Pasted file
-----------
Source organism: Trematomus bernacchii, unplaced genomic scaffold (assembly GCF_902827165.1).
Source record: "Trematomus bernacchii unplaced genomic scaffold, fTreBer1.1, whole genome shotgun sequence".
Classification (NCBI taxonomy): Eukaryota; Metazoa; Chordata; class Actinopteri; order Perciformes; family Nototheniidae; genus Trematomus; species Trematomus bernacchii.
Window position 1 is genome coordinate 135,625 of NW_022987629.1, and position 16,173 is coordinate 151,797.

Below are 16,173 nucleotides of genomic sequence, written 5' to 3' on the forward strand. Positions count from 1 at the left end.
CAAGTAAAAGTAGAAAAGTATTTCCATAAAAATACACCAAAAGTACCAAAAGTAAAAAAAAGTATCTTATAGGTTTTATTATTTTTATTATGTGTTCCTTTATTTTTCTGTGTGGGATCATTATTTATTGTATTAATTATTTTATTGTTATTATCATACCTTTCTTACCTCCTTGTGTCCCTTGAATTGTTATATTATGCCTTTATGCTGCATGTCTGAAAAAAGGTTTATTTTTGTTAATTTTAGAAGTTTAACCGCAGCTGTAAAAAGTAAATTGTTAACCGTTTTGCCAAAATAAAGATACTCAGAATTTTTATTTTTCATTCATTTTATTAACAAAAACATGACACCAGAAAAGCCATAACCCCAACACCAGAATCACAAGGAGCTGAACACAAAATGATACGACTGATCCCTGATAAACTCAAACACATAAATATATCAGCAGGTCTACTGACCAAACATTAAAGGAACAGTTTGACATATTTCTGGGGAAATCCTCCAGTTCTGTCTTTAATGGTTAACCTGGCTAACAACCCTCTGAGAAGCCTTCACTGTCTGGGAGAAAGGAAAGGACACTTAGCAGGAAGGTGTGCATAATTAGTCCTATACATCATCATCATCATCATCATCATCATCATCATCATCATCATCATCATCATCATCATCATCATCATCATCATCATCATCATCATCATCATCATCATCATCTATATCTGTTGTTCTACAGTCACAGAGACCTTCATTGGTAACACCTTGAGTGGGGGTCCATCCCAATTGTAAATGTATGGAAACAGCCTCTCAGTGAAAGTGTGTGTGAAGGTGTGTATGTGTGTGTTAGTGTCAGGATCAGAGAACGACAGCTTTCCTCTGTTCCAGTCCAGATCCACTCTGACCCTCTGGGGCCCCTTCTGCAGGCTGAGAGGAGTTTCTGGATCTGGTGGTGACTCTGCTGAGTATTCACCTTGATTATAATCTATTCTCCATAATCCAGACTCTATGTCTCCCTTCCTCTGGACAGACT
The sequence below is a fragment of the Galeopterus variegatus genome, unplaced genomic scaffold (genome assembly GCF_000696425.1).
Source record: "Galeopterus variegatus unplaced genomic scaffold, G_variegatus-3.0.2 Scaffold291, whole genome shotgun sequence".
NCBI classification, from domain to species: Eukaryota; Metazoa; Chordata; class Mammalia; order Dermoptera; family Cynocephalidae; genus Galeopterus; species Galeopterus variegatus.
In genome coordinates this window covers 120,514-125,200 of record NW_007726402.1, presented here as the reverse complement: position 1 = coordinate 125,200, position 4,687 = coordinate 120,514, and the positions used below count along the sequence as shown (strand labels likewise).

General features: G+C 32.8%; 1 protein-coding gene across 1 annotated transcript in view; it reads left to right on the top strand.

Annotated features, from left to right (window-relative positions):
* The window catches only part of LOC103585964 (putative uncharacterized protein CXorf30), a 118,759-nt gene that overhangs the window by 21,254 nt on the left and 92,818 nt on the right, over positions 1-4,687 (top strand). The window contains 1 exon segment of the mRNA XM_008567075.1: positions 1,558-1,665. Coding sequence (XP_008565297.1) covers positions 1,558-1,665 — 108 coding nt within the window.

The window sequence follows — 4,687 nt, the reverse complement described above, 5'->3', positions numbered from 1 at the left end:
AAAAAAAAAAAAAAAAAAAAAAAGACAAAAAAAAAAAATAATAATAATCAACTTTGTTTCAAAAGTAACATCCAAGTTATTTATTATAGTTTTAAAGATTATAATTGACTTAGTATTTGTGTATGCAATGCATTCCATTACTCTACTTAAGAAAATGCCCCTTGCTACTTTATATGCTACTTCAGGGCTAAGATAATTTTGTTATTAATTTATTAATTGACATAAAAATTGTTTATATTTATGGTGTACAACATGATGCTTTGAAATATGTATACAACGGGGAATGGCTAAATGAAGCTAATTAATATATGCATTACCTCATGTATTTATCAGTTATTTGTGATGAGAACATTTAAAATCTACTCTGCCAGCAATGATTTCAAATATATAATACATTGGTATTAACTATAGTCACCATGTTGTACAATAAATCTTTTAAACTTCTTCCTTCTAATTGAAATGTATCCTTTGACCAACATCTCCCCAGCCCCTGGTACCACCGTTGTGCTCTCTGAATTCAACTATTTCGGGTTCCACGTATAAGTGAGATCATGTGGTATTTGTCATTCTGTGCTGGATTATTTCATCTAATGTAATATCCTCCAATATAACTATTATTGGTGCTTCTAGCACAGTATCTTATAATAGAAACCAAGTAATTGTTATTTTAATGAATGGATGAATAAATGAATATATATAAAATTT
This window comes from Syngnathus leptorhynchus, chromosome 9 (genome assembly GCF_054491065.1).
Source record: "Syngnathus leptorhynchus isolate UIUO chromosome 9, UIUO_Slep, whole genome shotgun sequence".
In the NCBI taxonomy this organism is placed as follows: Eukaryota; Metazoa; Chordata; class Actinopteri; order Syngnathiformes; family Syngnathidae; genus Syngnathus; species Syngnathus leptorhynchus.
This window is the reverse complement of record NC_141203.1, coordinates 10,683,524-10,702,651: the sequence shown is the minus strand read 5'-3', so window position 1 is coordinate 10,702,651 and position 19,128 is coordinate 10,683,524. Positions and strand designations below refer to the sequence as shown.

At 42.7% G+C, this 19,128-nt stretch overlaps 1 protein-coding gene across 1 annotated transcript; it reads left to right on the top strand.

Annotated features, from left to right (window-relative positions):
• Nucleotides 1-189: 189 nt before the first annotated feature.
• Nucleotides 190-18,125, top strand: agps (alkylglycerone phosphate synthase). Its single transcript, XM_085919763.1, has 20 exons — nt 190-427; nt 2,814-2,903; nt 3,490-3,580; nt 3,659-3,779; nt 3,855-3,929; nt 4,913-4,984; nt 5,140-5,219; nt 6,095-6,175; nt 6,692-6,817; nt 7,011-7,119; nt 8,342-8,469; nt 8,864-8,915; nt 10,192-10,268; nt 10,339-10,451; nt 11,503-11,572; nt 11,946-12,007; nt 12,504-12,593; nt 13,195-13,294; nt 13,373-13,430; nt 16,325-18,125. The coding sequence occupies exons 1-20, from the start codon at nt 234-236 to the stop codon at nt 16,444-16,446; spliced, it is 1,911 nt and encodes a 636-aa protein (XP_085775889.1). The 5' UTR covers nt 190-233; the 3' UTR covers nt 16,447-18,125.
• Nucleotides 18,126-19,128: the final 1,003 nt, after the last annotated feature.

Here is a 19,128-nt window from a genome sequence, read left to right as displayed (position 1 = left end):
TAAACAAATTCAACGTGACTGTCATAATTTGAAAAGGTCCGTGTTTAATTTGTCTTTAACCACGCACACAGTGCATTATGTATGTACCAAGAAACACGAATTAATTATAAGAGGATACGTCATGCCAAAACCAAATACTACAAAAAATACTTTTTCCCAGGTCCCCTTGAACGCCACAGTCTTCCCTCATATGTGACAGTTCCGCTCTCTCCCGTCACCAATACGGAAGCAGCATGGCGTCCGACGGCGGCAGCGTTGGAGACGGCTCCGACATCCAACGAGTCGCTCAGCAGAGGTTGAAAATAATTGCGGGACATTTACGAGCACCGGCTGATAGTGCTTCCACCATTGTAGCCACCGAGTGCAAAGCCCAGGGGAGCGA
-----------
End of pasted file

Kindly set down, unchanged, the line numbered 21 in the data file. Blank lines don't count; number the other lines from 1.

Annotated features, from left to right (window-relative positions):